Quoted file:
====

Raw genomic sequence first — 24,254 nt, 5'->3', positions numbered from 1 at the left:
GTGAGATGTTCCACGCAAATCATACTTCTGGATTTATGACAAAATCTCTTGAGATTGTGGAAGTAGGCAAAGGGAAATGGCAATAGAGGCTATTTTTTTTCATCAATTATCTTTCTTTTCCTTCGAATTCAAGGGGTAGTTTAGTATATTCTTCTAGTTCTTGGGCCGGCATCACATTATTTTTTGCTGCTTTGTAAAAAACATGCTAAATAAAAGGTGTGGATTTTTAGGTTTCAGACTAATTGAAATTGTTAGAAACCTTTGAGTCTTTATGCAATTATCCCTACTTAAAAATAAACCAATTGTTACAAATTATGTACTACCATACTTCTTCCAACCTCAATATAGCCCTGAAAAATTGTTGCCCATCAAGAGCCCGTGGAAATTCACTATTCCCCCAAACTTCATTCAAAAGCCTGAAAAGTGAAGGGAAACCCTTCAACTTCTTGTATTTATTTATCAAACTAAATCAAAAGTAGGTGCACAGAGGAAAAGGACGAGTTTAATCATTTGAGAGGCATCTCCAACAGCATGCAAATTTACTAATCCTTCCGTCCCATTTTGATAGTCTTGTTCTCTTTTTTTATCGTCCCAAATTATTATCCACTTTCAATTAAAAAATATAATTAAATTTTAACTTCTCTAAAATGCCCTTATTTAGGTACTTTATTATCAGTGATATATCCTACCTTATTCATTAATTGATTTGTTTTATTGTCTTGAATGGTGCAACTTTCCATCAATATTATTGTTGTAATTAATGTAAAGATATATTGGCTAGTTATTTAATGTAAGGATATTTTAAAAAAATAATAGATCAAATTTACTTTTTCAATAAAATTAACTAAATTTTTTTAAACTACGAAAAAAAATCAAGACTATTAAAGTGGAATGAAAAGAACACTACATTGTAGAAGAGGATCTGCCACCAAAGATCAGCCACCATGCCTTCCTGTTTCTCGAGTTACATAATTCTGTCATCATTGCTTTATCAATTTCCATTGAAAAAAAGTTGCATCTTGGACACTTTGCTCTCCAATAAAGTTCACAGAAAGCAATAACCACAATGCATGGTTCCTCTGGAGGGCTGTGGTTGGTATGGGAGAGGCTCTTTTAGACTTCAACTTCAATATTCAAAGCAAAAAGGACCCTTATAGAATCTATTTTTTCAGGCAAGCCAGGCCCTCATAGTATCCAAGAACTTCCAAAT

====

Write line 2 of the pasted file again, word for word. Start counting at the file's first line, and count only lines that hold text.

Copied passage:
GTGAGATGTTCCACGCAAATCATACTTCTGGATTTATGACAAAATCTCTTGAGATTGTGGAAGTAGGCAAAGGGAAATGGCAATAGAGGCTATTTTTTTTCATCAATTATCTTTCTTTTCCTTCGAATTCAAGGGGTAGTTTAGTATATTCTTCTAGTTCTTGGGCCGGCATCACATTATTTTTTGCTGCTTTGTAAAAAACATGCTAAATAAAAGGTGTGGATTTTTAGGTTTCAGACTAATTGAAATTGTTAGAAACCTTTGAGTCTTTATGCAATTATCCCTACTTAAAAATAAACCAATTGTTACAAATTATGTACTACCATACTTCTTCCAACCTCAATATAGCCCTGAAAAATTGTTGCCCATCAAGAGCCCGTGGAAATTCACTATTCCCCCAAACTTCATTCAAAAGCCTGAAAAGTGAAGGGAAACCCTTCAACTTCTTGTATTTATTTATCAAACTAAATCAAAAGTAGGTGCACAGAGGAAAAGGACGAGTTTAATCATTTGAGAGGCATCTCCAACAGCATGCAAATTTACTAATCCTTCCGTCCCATTTTGATAGTCTTGTTCTCTTTTTTTATCGTCCCAAATTATTATCCACTTTCAATTAAAAAATATAATTAAATTTTAACTTCTCTAAAATGCCCTTATTTAGGTACTTTATTATCAGTGATATATCCTACCTTATTCATTAATTGATTTGTTTTATTGTCTTGAATGGTGCAACTTTCCATCAATATTATTGTTGTAATTAATGTAAAGATATATTGGCTAGTTATTTAATGTAAGGATATTTTAAAAAAATAATAGATCAAATTTACTTTTTCAATAAAATTAACTAAATTTTTTTAAACTACGAAAAAAAATCAAGACTATTAAAGTGGAATGAAAAGAACACTACATTGTAGAAGAGGATCTGCCACCAAAGATCAGCCACCATGCCTTCCTGTTTCTCGAGTTACATAATTCTGTCATCATTGCTTTATCAATTTCCATTGAAAAAAAGTTGCATCTTGGACACTTTGCTCTCCAATAAAGTTCACAGAAAGCAATAACCACAATGCATGGTTCCTCTGGAGGGCTGTGGTTGGTATGGGAGAGGCTCTTTTAGACTTCAACTTCAATATTCAAAGCAAAAAGGACCCTTATAGAATCTATTTTTTCAGGCAAGCCAGGCCCTCATAGTATCCAAGAACTTCCAAAT